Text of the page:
Composite Measures of Individual and Area-Level Socio-Economic Status Are Associated with Visual Impairment in Singapore.
PURPOSE: To investigate the independent relationship of individual- and area-level socio-economic status (SES) with the presence and severity of visual impairment (VI) in an Asian population. METHODS: Cross-sectional data from 9993 Chinese, Malay and Indian adults aged 40-80 years who participated in the Singapore Epidemiology of eye Diseases (2004-2011) in Singapore. Based on the presenting visual acuity (PVA) in the better-seeing eye, VI was categorized into normal vision (logMAR≤0.30), low vision (logMAR>0.30<1.00), and blindness (logMAR≥1.00). Any VI was defined as low vision/blindness in the PVA of better-seeing eye. Individual-level low-SES was defined as a composite of primary-level education, monthly income<2000 SGD and residing in 1 or 2-room public apartment. An area-level SES was assessed using a socio-economic disadvantage index (SEDI), created using 12 variables from the 2010 Singapore census. A high SEDI score indicates a relatively poor SES. Associations between SES measures and presence and severity of VI were examined using multi-level, mixed-effects logistic and multinomial regression models. RESULTS: The age-adjusted prevalence of any VI was 19.62% (low vision = 19%, blindness = 0.62%). Both individual- and area-level SES were positively associated with any VI and low vision after adjusting for confounders. The odds ratio (95% confidence interval) of any VI was 2.11(1.88-2.37) for low-SES and 1.07(1.02-1.13) per 1 standard deviation increase in SEDI. When stratified by unilateral/bilateral categories, while low SES showed significant associations with all categories, SEDI showed a significant association with bilateral low vision only. The association between low SES and any VI remained significant among all age, gender and ethnic sub-groups. Although a consistent positive association was observed between area-level SEDI and any VI, the associations were significant among participants aged 40-65 years and male. CONCLUSION: In this community-based sample of Asian adults, both individual- and area-level SES were independently associated with the presence and severity of VI.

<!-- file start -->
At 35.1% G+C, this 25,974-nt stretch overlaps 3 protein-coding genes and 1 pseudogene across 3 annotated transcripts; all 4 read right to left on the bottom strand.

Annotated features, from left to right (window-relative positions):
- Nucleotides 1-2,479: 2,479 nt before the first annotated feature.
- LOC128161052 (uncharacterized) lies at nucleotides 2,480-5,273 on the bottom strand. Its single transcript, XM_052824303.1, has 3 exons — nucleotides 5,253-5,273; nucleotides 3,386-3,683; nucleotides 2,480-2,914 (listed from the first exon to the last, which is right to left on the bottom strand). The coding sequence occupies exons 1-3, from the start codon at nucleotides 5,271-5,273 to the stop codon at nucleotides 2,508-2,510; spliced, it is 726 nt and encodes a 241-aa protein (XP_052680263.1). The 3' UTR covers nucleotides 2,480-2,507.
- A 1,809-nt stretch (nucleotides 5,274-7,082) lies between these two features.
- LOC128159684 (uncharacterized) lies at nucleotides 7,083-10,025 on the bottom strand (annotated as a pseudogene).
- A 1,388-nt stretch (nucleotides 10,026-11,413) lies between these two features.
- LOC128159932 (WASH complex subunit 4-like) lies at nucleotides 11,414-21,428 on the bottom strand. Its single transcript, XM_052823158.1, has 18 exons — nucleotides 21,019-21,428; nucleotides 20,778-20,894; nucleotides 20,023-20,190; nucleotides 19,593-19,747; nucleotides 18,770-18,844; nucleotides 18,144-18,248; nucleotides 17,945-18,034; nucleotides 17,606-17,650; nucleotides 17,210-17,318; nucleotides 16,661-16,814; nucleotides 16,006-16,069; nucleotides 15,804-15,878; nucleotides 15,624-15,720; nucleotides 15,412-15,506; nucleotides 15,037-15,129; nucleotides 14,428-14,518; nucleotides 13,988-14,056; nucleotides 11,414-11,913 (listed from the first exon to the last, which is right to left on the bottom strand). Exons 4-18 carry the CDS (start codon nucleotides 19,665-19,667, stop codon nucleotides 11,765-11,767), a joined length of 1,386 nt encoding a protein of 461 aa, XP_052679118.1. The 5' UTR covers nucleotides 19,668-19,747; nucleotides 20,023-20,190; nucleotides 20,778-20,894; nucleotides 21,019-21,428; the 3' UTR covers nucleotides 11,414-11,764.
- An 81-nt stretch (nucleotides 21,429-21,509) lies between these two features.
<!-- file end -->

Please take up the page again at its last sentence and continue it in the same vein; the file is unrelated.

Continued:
Wah, W; Earnest, A; Sabanayagam, C; Cheng, C-Y; Ong, MEH; Wong, TY; Lamoureux, EL
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